Biochemistry of Metabolism: Cell Biology


Contents of this page:
a,b-Tubulin heterodimer & microtubule structure
Centriole & centrosome
Dynamic instability of microtubules
Microtubule associated proteins, drugs & toxins

Note: Page numbers for this topic refer to the textbook Molecular Biology of the Cell by Alberts et al. (A).

An a,b-tubulin heterodimer is the basic structural unit of microtubules. The heterodimer does not come apart, once formed. The a and b tubulins, which are each about 55 kDa MW, are homologous but not identical. Each has a nucleotide binding site. See Fig. 16.6 p. 915 of A.

A microtubule is a hollow cylinder about 24 nm in diameter. Along the microtubule axis, tubulin heterodimers are joined end-to-end to form protofilaments, with alternating a & b subunits. Staggered assembly of 13 protofilaments yields a helical arrangement of tubulin heterodimers in the cylinder wall.

A website depicts a 3-D reconstruction of the structure of an intact microtubule, based on cryo-electron microscopy and image processing (by the Visualization Group at Lawrence Berkeley National Laboratory, K. Downing's research group).

Electron microscopy of microtubules decorated with motor protein heads indicate a "3 start helix" in which each turn of the helix spans 3 tubulin monomers (e.g., a, b, a). This results in the microtubule wall having a "seam" where, instead of the predominant aa and bb lateral contacts, a subunits are laterally adjacent to b subunits. 

During in vitro microtubule assembly, tubulin heterodimers join end-to-end to form protofilaments. These associate laterally to form sheets, and eventually microtubules.

In vitro, heterodimers can add or dissociate at either end of a microtubule, but there is greater tendency for subunits to add at the plus end, where b-tubulin is exposed. As with actin filaments, microtubules can undergo treadmilling, with addition of tubulin heterodimers at the plus end and dissociation of tubulin heterodimers at the minus end.

GTP must be bound to both a and b subunits for a tubulin heterodimer to associate with other heterodimers to form a protofilament or microtubule. Subunit addition brings b-tubulin that was exposed at the plus end into contact with a-tubulin. This promotes hydrolysis of GTP bound to the now interior b-tubulin. Pi dissociates, but b-tubulin within a microtubule cannot exchange its bound GDP for GTP. The GTP on a-tubulin does not hydrolyze.

The minus end of a-tubulin may contribute an essential residue to the catalytic site of b-tubulin. Thus the minus end of an a subunit may serve as GAP (GTPase activating protein) for b-tubulin of the adjacent dimer in a protofilament.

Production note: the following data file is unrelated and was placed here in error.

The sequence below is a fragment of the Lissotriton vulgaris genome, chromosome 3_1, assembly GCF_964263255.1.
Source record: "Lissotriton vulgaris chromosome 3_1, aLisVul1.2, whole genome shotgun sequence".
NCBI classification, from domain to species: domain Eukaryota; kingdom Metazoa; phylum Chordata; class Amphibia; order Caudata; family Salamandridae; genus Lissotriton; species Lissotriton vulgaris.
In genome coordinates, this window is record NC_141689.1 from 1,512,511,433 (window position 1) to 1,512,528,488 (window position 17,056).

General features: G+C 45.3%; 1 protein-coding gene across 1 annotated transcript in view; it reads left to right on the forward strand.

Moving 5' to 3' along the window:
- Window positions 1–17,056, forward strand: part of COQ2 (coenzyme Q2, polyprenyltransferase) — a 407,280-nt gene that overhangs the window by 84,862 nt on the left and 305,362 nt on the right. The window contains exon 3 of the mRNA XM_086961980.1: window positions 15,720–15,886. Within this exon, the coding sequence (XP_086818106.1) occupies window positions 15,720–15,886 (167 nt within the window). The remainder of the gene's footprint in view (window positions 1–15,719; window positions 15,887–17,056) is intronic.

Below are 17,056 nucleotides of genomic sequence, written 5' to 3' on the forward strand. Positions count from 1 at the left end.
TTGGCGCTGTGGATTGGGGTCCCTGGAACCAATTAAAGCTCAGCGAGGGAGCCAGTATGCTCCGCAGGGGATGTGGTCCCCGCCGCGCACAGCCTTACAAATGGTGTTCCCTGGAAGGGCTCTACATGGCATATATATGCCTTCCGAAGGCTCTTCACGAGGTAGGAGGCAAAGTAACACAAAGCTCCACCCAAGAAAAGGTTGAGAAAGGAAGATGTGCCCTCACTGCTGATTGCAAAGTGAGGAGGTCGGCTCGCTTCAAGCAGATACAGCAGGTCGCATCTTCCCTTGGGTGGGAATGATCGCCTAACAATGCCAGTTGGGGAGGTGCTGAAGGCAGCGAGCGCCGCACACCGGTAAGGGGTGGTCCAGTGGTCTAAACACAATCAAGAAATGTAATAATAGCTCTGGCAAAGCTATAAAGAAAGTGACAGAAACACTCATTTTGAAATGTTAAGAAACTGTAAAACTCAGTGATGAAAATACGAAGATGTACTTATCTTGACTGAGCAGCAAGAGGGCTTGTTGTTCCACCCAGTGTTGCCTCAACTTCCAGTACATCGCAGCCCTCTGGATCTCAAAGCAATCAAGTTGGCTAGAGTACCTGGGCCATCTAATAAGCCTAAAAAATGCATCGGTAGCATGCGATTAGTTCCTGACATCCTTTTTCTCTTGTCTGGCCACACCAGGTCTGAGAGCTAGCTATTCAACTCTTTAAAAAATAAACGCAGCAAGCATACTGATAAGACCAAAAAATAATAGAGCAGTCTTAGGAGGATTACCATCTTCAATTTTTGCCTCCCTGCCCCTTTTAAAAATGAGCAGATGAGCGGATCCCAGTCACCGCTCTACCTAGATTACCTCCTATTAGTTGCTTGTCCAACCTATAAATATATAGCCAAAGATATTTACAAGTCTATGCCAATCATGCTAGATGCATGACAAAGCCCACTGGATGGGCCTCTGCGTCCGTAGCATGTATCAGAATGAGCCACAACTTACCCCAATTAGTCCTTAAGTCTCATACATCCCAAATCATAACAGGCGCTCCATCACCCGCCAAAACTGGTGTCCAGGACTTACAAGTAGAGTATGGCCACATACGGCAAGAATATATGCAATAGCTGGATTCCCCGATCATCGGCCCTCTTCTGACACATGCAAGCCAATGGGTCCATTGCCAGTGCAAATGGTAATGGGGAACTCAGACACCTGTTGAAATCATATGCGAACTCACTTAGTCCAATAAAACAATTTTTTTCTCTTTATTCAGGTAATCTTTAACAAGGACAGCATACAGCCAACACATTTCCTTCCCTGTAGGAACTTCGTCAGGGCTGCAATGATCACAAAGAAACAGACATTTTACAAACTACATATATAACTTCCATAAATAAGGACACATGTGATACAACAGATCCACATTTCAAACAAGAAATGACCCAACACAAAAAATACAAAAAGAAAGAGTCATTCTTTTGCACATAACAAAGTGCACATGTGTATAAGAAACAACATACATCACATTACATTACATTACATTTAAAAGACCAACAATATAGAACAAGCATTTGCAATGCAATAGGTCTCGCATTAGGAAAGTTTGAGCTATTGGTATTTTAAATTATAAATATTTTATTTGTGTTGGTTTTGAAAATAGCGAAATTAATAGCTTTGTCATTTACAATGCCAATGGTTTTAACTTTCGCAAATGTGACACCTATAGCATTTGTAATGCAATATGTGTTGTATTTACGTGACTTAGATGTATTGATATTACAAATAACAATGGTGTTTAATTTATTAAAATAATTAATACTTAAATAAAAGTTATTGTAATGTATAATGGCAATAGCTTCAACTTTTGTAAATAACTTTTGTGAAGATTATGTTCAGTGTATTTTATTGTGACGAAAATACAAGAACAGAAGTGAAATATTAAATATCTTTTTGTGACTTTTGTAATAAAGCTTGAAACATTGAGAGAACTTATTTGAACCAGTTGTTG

A homologous bacterial protein FtsZ is considered the ancestor of tubulin. FtsZ, which has a role in bacterial cytokinesis, also assembles into protofilaments, and the FtsZ protofilaments can associate to form sheets or tubules.

Protofilament structure has been determined at atomic resolution using cryo-EM (electron diffraction) analysis of 2-D crystals induced by treating tubulin with zinc ions in the presence of a derivative of the drug taxol. These "zinc sheets" consist of parallel arrays of protofilaments.

Each nucleotide in the tubulin protofilament is at an a-b interface. The inability of GTP to dissociate from the a-subunit is consistent with occlusion by a loop from the b subunit. A similar occlusion would account for the inability of b-tubulin within a protofilament to exchange bound GDP for GTP.

The nucleotide binds adjacent to a b-sheet (in magenta at right). The nucleotide binding site of tubulins is structurally similar to the nucleotide binding site of GTP-binding proteins of the Ras superfamily. Nucleotide binding sites of the motor proteins myosin and kinesin (to be discussed later) are also structurally similar to that of Ras. 

The nucleotide-binding domain of tubulins includes a highly conserved sequence GGGTG(T/S)G. This sequence, shown in black at right, is part of a loop and helix that extends from one of the b-strands (colored magenta) and passes near the nucleotide phosphates.